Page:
34. (Photo- Gary Bradley) Storm Clouds are Gathering... A Review of Morton's 2020-21 Season, Part One. By Russell Gordon Well, that's it finished, then. Another season of struggle and a seventh consecutive season in the Championship awaits for Morton. When we look back in years to come, we'll see a ninth placed finish and a comfortable play off campaign that secured our Championship status with the minimum of fuss. But boy, that doesn't even scratch the surface of one of the most eventful and downright catastrophic seasons in the history of a club that does eventful and catastrophic like few others. We all know the backdrop- the planet was ravaged by COVID and football was no different- with last season abruptly and prematurely ended by the pandemic, we faced uncertainty over whether we'd see a ball kicked in 2020-21 right through the summer. Many of Morton's peers took the shut down as an opportunity to make the most of social media to promote themselves, seek new forms of sponsorship, get the begging bowl out and pull on the heart strings of their local communities. Raith Rovers and Dunfermline did extremely well in this regard and Arbroath's brick selling campaign worked a treat for them. Morton chairman Crawford Rae took a different approach. Everyone within the club apart from erstwhile CEO Dave MacKinnon was put on the government's furlough scheme and the club effectively ceased operating for the duration of the summer months. Poverty was pleaded, and "we're in the middle of a pandemic" was the answer to all the fans' concerns. That's not to say Morton did nothing right over the summer- they did vote to retain the current league structure instead of meddling with it in order to protect Hearts, Partick Thistle and Stranraer, who saw the early end to the season as the perfect opportunity to spare themselves the ignominy and financial impact of what would've been inevitable relegations, given their form at the time of the season's curtailment. The SPFL pencilled in an October start, and a 27 game league campaign, with everyone facing up three times instead of the usual four. Given Morton's approach to the season, a struggle in the bottom half of the table was always on the cards, but boss David Hopkin eventually made moves to assemble a squad that he hoped would be able to do enough to survive but do little else in the division. As is always the case, some moved onto pastures new, with star man from the previous campaign Nicky Cadden, moving south to English League Two side Forest Green Rovers, where he would enjoy a fruitful season helping them into the play-offs before falling short in a dramatic semi-final against Newport. Perhaps most grating to the support was the loss of Reghan Tumilty to Raith Rovers. Whilst Tumilty had been sent to the purgatory of a loan spell at Dumbarton, he came back looking a more than accomplished attacking full back who could have a lot to offer. Morton however, couldn't, or didn't, offer him the terms or the length of contract that the more proactive Fifers did. Amazing what not sitting on your hands in a time of crisis does for you, eh? It would also be remiss of me not to note that our main source of goals over the previous couple of seasons, Bob McHugh, choosing to drop down to League Two, working under the man who so memorably took Falkirk down to League One, Raymond McKinnon (sorry, that couldn't go without a mention) was an indication of how attractive a proposition playing for Morton is in the current climate. The first two in the door were Rabin Omar of Elgin City, making the step up to full time football after a relatively successful period in League Two with the Highlanders and previously Annan, and the returning Gary Oliver, charged with the unenviable task of trying to fire in enough goals to keep our heads above water. Others soon followed, with the signing of some unfamiliar faces such as Ross County's James Wallace, who had impressed for Brora Rangers against the Ton in the cup the previous season, Sunderland defender Michael Ledger and former Celtic and Rangers youth keeper Aidan McAdams, who, with extremely limited first team experience was brought in as Morton's only senior goalkeeper. Hopkin did use the loan market to supplement his squad, with promising Rangers youth Josh McPake coming in alongside Motherwell striker Ross McIver. Centre back Markus Fjortoft from Hamilton was perhaps the highest profile signing, but that profile owed more to his famous father's stellar career in the English Premier League than to Fjortoft himself. He did however prove to be one of the relative success stories of the season, along with Ledger and McAdams. So, with a period without fans being allowed inside football grounds the world over ahead, clubs were hit with the dilemma of how to bridge the financial gap that this would clearly entail and the obvious solution for clubs in Scotland was to provide online streaming services, and Morton were no different. Except, they were a bit different. Different in that they just didn't heed any of the warnings that the fans gave them about their website's capacity and ability to cope with such traffic on a matchday. First of all, a commentary team were put in place, and who better than Morton legend and patter merchant extraordinaire Andy Ritchie and, err... local Celtic fan Gerry McDade? In fairness, the double act worked very well, with McDade providing a competent and fairly balanced commentary that was, whilst perhaps not lauded by fans of other clubs in the ultra-partisan world of Scottish football, was at least accepted as one of the better club productions. Ritchie would provide an informed analysis along with him, which was sprinkled with a bit of humour, allowing us to raise the odd smile through this most tortuous of campaigns. The stream itself debuted in our opening League Cup Group stage game, against familiar foes Queen of the South. The Ton had been placed in perhaps the toughest of groups, with the Doonhamers, local rivals St. Mirren, relegated Partick Thistle and the monied Queen's Park, providing plenty of grudge games given Partick's misplaced sense of injustice and Raymond's latest return visit to Cappielow. It was an inauspicious start on a couple of fronts though, with the stream, some might say predictably crashing before being transferred over to YouTube, and all those who stumped up being refunded for the inconvenience whilst the team were twice clawed back from a winning position to lose on penalties to a club we felt would be struggling alongside, if not below us in the league. There was however some cheer in the following fixture when Queen's Park came calling and a second half goal from Cameron Blues sent Raymond heading back down the road with his tail firmly between his legs. Again. And onwards it was to the league campaign, with Alloa the first visitors to the tail o' the bank and Morton enjoying a successful start that wasn't without it's scares. Cammy Salkeld's early goal was enough to separate the teams, but the Wasps could feel aggrieved not to at least have gotten a penalty, and may have felt worthy of a point from a match in which Josh McPake starred but was needlessly sent off for a couple of daft bookings. The Ton's first away trip was to Dens Park, where they fell to an early Jonathan Afolabi goal. Robbie Muirhead incurred the wrath of a number of those watching from home when he was stupidly sent off for two bookings- the second of which being for sarcastically applauding the referee as he issued his first. This prompted Hopkin to go on the offensive with the support, who he felt had gone way over the top with their criticisms, or in his view, abuse of Muirhead. The first signs of a fractious relationship between the club and support were to prove brief however, as October came to a close with the most entertaining match of the season. Ayr United came calling and, inspired by Cammy Smith, stormed into a two goal lead in spite of Morton's one man advantage after Aaron Muirhead did Aaron Muirhead things and was sent packing for scything down Aidan Nesbitt on the touchline. Morton were to stage a dramatic late comeback- Oliver calmly netting with seven minutes to go after Strapp's long ball into the danger zone caused chaos in the previously impregnable Ayr defence. Again, it was a long diagonal a couple of minutes later that led to Cammy Blues' equaliser as Ayr completely lost the plot and the same tactic worked a treat a further three minutes on, Lewis Strapp sealing the most dramatic of wins with a diving header which, had we been allowed inside, would have had Cappielow in raptures. All was well in the world. Lewis Stapp heads home Morton's dramatic late winner against Ayr. (Photo- Gary Bradley) But Morton being Morton, brought us back down to earth with an incredible bump. A visit to Kirkcaldy never seems to bring much joy, and with Raith enjoying a fine start to the season on their return to the division, they dished out a 5-0 hammering to the Ton in what was to prove our heaviest defeat of the campaign. It was Jim McAlister's turn to see red this time, but with the score line sitting at 2-0 at the time, the damage had already been done before the captain walked. The league campaign would take a back seat for a fortnight as international football took centre stage, but before that wonderful night in Belgrade that brought so much joy to the nation, there was the small matter for Morton of a Renfrewshire Derby at New St. Mirren Park in front of the cameras to negotiate, as our League Cup Group Stage campaign resumed. St. Mirren weren't without their own problems at the time, with COVID ravaging their squad and the SPFL hammering them for their own part in their internal outbreak, somewhat unjustly in my eyes. That's the last you'll hear anything sympathetic from me towards them though. Minus their suspended skipper, Morton set up defensively but St. Mirren took until 5 minutes before half time to open the scoring, a Jonathan Obika header finally breaking down our resistance, and a home win looked to be on the cards from there. But a completely different Morton side reappeared for the second half, with the introduction of Kyle Jacobs in midfield allowing us to get more of a grip on the game, and another substitution, that of Ross McIver on the hour, proving crucial. The on-loan Motherwell man netted within seconds of his introduction to secure a draw and head us towards another penalty shoot-out, in which the Saints prevailed en route to a semi-final defeat by Livingston. In a week of penalty shoot-outs, you'd perhaps have accepted Morton's misfortune just this once to see Scotland qualifying so dramatically out in Serbia, but the third penalty competition of the week followed a 0-0 draw in the final group stage game, by now effectively a dead rubber at Firhill. Morton lost their third penalty competition of the season. And so, it was back to league business, and a truly turgid 0-0 draw with Arbroath. Hopkin's negative tactics had been drawing widespread criticism from the club's fans but on this occasion, it was one of his peers, the Red Lichties' gaffer, Dick Campbell who was scathing in his assessment of how Hopkin had set up to stifle the game, and made very little attempt to win it. As the festive period approached, we welcomed Hearts to Cappielow for the first time in 33 years, and to be honest, there was no chance of Morton ever getting anything from the fixture. Two Jamie Walker goals either side of the break gave Hearts a win that would've been far more convincing had it not been for the performance of Ton custodian Aidan McAdams. Former Morton Manager, David Hopkin (Photo- Gary Bradley) There were no great surprises in losing to the Jambos, but a few days later, Cappielow was plunged into chaos as David Hopkin handed in his resignation as first team manager. This was portrayed by the club as a selfless act in order to protect the club in a period of uncertainty, but fooled nobody. Hopkin's incredibly unbalanced squad building, which by this point in the season still left us without a reserve goalkeeper, had come back to bite him. By all accounts, it appeared he had asked for more money to bring in a reserve keeper and been refused, before spitting the dummy and resigning in a fit of rage. It's difficult to pinpoint who is exactly responsible for this ridiculous situation arising, but the board placed their trust in the manager to work with a budget and he made a mess of it. Perhaps they should've been questioning the assembly of said squad, but ultimately the manager has to carry the can for such a shambles. Had they interfered, he would've had every right to point out that assembling the squad and picking the team was his responsibility. That it was, and as a result, his departure was mourned by very few. Hopkin had arrived with great fanfare, and as a Morton fan who had previously managed to bring success to a financially stricken Livingston, appeared the perfect fit to do likewise at his local team. It never happened though, and with the number of rumours of unrest in the background, and subsequent dirty laundry being aired in public, Hopkin's departure was probably good news for all concerned. There was to be no swift replacement, however. Assistant Manager Anton McElhone took the reins, with the help of senior players Jim McAlister, Chris Millar and Brian McLean. His tenure was to get off to an unexpectedly fantastic start. Under the backdrop of a takeover announcement from fans' group Morton Club Together, it was back to Fife for Morton, just over a month after their 0-5 trousering by Raith, and a completely unexpected 2-1 victory against a Dunfermline side that had recently defeated champions-elect Hearts and appeared nailed on for a play-off place. McAlister's final goal for Morton (more of that one later) and a Craig McGuffie strike sealed the three points in a game in which Morton also had a Kalvin Orsi goal controversially ruled out after it had clearly crossed the line, minutes before Declan McManus equalised from the spot for the Pars. Orsi was to prove the hero the following week, with a brace in a 2-0 home win over Queen of the South as Morton incredibly climbed to third in the table. With such momentum, it was perhaps a shame that the Boxing Day fixture with Inverness fell foul of the weather, and Morton brought 2020 to a close with a 1-1 draw at Somerset Park, which probably should've yielded three points. Aidan McAdams' uncharacteristic error allowed Luke McCowan to equalise after Nesbitt had converted from the spot to give us a first half lead. Cammy Salkeld and Kalvin Orsi hail Craig McGuffie's late winner at East End Park. (Photo- Gary Bradley) But a winter of severe discontent on and off the park was to follow. The terms of the takeover irked a large section of the support- specifically Crawford Rae's intention to retain ownership of Cappielow and the car park for his family and to charge a peppercorn rent. It raised comparisons between Rae and previous owner Hugh Scott and made the chairman public enemy number one in the eyes of the rank-and-file. The proposal also raised questions about the competence of MCT, who appeared far too content to just accept the first proposal Rae gave them in order to get their feet under the proverbial desk without offending the chairman. As 2020 ended and 2021 began, there were a lot of questions on the lips of Morton fans, and not very many answers coming from the powers that be...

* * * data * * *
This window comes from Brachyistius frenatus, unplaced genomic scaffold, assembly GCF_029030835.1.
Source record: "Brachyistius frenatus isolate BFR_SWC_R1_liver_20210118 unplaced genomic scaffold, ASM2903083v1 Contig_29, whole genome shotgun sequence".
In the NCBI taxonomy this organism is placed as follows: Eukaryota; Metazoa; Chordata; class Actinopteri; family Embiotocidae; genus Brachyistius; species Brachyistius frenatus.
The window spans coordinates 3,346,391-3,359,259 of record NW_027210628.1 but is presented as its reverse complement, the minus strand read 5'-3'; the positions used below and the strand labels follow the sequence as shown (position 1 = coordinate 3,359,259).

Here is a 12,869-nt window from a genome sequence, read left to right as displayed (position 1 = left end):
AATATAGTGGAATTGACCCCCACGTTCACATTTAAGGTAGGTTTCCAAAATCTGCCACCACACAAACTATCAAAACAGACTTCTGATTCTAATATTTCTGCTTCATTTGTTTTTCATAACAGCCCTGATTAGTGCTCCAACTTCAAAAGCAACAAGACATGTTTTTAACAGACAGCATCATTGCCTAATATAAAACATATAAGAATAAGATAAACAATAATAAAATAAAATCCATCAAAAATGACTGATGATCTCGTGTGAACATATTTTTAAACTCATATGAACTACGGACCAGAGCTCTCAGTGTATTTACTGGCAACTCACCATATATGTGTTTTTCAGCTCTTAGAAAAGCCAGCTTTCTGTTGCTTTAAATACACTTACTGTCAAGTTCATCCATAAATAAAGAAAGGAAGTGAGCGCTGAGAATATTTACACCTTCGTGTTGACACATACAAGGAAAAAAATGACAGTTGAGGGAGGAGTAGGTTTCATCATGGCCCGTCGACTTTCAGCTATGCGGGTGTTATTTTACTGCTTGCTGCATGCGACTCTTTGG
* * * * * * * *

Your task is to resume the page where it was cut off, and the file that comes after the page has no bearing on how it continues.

8 points